• 08.27.15

    Thinking about math from someone else’s perspective

    "What you do when you’re teaching is you think about other people’s thinking. You don’t think about your own thinking; you think what other people think. That’s really hard." -Deborah Ball

American RadioWorks |
teaching-teachers

Teaching Teachers

Research shows good teaching makes a big difference in how much kids learn. But the United States lacks an effective system for training new teachers or helping them get better once they're on the job. This documentary examines why, and asks what it would take to improve American teaching on a wide scale. We meet researchers who are trying to understand what makes teaching complex, and how to determine whether someone is ready to be a teacher. We also visit U.S. schools that are taking a page from Japan and radically rethinking the way they approach the idea of teacher improvement.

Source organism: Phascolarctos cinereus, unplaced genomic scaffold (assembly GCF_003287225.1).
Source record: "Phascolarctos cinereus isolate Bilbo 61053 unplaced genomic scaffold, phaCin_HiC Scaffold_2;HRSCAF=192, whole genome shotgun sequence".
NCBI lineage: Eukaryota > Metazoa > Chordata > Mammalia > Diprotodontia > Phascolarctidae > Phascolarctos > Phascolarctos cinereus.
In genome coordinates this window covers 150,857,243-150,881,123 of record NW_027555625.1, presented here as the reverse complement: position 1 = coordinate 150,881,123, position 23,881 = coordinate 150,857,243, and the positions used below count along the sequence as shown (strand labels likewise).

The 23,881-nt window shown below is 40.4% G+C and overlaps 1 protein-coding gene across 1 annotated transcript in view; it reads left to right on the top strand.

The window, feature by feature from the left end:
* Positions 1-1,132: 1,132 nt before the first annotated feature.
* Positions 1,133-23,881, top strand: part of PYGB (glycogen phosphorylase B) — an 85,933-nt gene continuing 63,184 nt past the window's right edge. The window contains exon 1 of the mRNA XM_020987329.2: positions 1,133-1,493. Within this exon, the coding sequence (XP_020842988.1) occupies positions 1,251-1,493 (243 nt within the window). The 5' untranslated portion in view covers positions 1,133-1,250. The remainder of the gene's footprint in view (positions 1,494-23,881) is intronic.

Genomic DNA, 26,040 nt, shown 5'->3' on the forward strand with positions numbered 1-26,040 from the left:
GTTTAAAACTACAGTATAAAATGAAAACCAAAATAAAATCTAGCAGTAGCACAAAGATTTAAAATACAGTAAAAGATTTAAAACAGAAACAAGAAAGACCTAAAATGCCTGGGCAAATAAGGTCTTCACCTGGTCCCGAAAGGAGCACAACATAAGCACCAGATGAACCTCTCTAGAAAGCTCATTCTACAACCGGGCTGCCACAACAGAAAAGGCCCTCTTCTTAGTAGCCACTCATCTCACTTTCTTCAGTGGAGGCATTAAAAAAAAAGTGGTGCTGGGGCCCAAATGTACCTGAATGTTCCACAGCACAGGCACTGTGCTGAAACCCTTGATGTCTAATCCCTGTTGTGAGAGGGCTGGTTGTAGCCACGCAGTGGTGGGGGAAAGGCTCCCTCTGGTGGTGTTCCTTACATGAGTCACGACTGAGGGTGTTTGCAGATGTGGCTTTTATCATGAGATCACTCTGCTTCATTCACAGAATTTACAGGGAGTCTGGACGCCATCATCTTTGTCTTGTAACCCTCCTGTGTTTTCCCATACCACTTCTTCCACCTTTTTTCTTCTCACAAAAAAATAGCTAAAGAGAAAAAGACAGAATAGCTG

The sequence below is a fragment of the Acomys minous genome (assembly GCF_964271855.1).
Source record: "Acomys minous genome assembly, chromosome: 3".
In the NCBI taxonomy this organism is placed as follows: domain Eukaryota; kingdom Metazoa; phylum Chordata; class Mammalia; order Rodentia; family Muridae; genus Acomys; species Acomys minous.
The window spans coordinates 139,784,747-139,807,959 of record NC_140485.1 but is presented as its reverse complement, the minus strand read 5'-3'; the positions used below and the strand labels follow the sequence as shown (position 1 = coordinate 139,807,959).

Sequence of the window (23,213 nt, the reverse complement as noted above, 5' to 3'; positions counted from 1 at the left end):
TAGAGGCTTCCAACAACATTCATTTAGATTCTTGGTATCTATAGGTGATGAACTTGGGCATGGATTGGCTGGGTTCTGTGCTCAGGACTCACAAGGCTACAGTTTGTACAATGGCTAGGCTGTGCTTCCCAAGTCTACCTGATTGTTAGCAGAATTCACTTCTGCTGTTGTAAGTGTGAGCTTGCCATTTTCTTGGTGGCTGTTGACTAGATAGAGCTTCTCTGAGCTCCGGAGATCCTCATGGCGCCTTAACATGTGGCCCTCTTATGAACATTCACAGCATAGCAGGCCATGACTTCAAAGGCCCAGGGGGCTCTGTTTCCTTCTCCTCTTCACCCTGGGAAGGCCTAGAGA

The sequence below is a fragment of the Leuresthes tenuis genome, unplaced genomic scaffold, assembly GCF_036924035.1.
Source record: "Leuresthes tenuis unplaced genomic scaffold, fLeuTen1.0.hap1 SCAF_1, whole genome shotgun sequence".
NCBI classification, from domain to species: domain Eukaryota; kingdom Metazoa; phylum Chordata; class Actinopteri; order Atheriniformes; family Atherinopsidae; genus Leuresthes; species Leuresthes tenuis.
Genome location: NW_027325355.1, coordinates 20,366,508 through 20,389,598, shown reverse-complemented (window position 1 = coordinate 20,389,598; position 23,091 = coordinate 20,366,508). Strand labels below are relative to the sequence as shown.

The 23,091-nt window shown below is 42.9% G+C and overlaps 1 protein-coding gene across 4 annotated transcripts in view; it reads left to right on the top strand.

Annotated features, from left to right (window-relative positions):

Recent Posts

  • 08.27.15

    An American way of teaching

    In 1993, a group of researchers set out to do something that had never been done before. They would hire a videographer to travel across the United States and record a random sample of eighth-grade math classes. What they found revealed a lot about American teaching.
  • 08.27.15

    Rethinking teacher preparation

    In the United States, teaching isn't treated as a profession that requires extensive training like law or medicine. Teaching is seen as something you can figure out on your own, if you have a natural gift for it. But looking for gifted people won't work to fill the nation's classrooms with teachers who know what they're doing.